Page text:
The Zoho Corporation was founded in California in 1996, but its web publishing service has only been around since 2012. As a technology company, its main focus has been on creating business apps, but their foray into the website builder market has provided first-time website builders with the ability to build a simple website on their own. Is the feature worth your time, or should you look to more well-known services like Wix?
We created an account on Zoho to test out their website builder. Here’s what we learned…
- Pros and Cons
- Getting Started
- Ease of Use
- Template Selection
- Blogging with Zoho
- eCommerce with Zoho
- Additional Features
- Zoho Premium
Pros and Cons
Signing up for Zoho is as simple as entering a username and password. That’s it! Once created, you will be prompted to select a theme and begin editing it. This is one of the smoothest sign-up processes we have ever seen.
Two follow-up emails proceed account creation. One is an email confirmation link and the other provides a beginner’s guide and walk-through videos to help you on your way.
Ease of Use
Zoho is easy to navigate, clean, and intuitive. The process of creating a website is as simple as dragging elements and widgets from a toolbar that rests atop your website preview and dropping it onto your canvas. You can select from elements, forms, apps, and commerce.
If you are a more experienced designer, you can take advantage of the HTML/CSS editor to customize your website even further. It is a feature that isn’t offered by many website builders, which generally prefer keeping their platforms closed and proprietary.
Once you begin working on your website, you may make changes that you want to roll back. Zoho features the ability to revert to a previous version of your site design.
Zoho features a catalog of nearly one hundred themes. The problem is that most – if not all – of them are extremely outdated and clunky. Zoho’s templates look like they have not been updated since the turn of the century. And despite our belief that simpler is better, Zoho is perhaps a bit too simple to exemplify today’s standards of minimalism.
All the themes have the option of a header and a sidebar. You can customize elements such as the menu style, links, and headings. This is a great way to tweak a theme to make it feel more like an original design. Occasionally you’ll find some arbitrary limit on an element such as the font size, but overall the themes are quite flexible.
Blogging with Zoho
Setting up and managing your blog on Zoho is as easy as designing your website. We managed to add a page optimized for blogging and content management in just two clicks.
One nice feature of the blogging platform is that it allows you to import old blogs from Blogger or WordPress. A commenting and moderation system is also included. Unfortunately, that’s where the positives end.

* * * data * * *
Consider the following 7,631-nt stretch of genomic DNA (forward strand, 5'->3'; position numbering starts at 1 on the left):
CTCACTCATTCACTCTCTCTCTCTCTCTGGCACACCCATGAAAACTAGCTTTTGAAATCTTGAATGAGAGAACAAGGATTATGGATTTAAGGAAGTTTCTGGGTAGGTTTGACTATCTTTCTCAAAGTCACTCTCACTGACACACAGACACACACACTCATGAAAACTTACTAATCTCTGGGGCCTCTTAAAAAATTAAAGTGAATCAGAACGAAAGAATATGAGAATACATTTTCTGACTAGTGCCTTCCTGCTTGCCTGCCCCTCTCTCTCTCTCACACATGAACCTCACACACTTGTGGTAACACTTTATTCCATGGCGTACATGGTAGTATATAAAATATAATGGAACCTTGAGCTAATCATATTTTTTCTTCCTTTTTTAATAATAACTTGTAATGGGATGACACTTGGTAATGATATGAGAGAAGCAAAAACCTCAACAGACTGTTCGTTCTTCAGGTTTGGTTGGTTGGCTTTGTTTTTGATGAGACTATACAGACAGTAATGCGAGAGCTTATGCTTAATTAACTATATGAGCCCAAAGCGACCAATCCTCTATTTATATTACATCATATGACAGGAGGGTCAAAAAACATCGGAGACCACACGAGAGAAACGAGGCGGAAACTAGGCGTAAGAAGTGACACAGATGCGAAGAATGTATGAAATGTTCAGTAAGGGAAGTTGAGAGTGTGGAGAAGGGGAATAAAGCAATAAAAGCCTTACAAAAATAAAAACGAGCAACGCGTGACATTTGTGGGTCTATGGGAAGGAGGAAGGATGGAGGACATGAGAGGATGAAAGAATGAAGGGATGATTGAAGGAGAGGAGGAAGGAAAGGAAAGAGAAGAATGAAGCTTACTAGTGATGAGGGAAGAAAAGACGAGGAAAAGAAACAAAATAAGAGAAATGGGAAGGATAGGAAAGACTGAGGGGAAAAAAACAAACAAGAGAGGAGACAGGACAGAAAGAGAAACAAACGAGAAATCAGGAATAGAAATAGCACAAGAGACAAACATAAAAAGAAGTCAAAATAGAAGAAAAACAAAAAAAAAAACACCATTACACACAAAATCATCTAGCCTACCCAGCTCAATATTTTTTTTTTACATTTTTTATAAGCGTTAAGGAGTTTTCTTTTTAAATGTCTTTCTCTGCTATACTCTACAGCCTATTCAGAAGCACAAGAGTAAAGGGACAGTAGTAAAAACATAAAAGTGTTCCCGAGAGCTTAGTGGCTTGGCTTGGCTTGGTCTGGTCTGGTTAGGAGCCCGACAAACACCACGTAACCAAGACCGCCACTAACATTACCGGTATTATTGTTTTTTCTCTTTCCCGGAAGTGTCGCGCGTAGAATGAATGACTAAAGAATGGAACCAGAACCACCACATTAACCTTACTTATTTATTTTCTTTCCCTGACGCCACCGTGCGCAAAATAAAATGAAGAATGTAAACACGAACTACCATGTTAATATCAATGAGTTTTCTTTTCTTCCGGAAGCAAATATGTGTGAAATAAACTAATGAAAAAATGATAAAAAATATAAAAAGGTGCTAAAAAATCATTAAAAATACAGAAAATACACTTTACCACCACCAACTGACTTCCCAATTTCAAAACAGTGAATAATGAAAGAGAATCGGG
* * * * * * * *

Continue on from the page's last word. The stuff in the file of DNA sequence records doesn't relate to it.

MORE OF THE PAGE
Zoho offers the most barebones publishing system we have ever encountered. Don’t expect anything more than a field to enter text. Unlike pretty much every other website builder we have used, the blogging platform is basically useless. The burden is on the user to create a readable blog outside of the platform, presumably in a word processor or visual HTML editor.
eCommerce with Zoho
Zoho offers an eCommerce solution to users for an additional one dollar every month. It’s so basic, however, that all it allows you to do is add products and link the price to PayPal. You cannot enable on-site checkouts, customize email receipts, or add product variations. Zoho would be a terrible choice for any eCommerce business. Shopify has nothing to worry about.
Zoho is one of the few website builders that will allow you to customize your forms. The range of fields you can choose from is substantial and may be a bit intimidating for inexperienced designers. All submissions are saved in a database so you can retrieve the information should you accidentally delete your email notification. This is a feature that is not common to many of the other website builders you can use, but it’s extremely useful for beginners. You don’t have to set up your own independent database to collect and store visitor details.
Similarly, being able to integrate your newsletter signup with Zoho’s own newsletter service or a third party such as MailChimp is a big bonus. Many website builders neglect this function which is frustrating as it’s clearly a very important part of any website. By including it in their offering Zoho demonstrates that they really do try to cater to their users’ needs.
A premium account on Zoho costs $4.00 per month, but domain names are not included in the price. Users should expect to pay around $15.00 per year for a custom domain name. Additional add-on features like the $1.00 per month eCommerce platform are also available, but none are recommended.
The only option we would recommend Zoho for is a simple landing page for a business. And that’s only if you don’t want to bother looking into other website builder options. Zoho’s themes are archaic, the blogging platform is weak, and the eCommerce solution is useless.
Thankfully there are many other excellent platforms available for your consideration. We recommend taking a look at our Top Website Builders page to learn more about your options.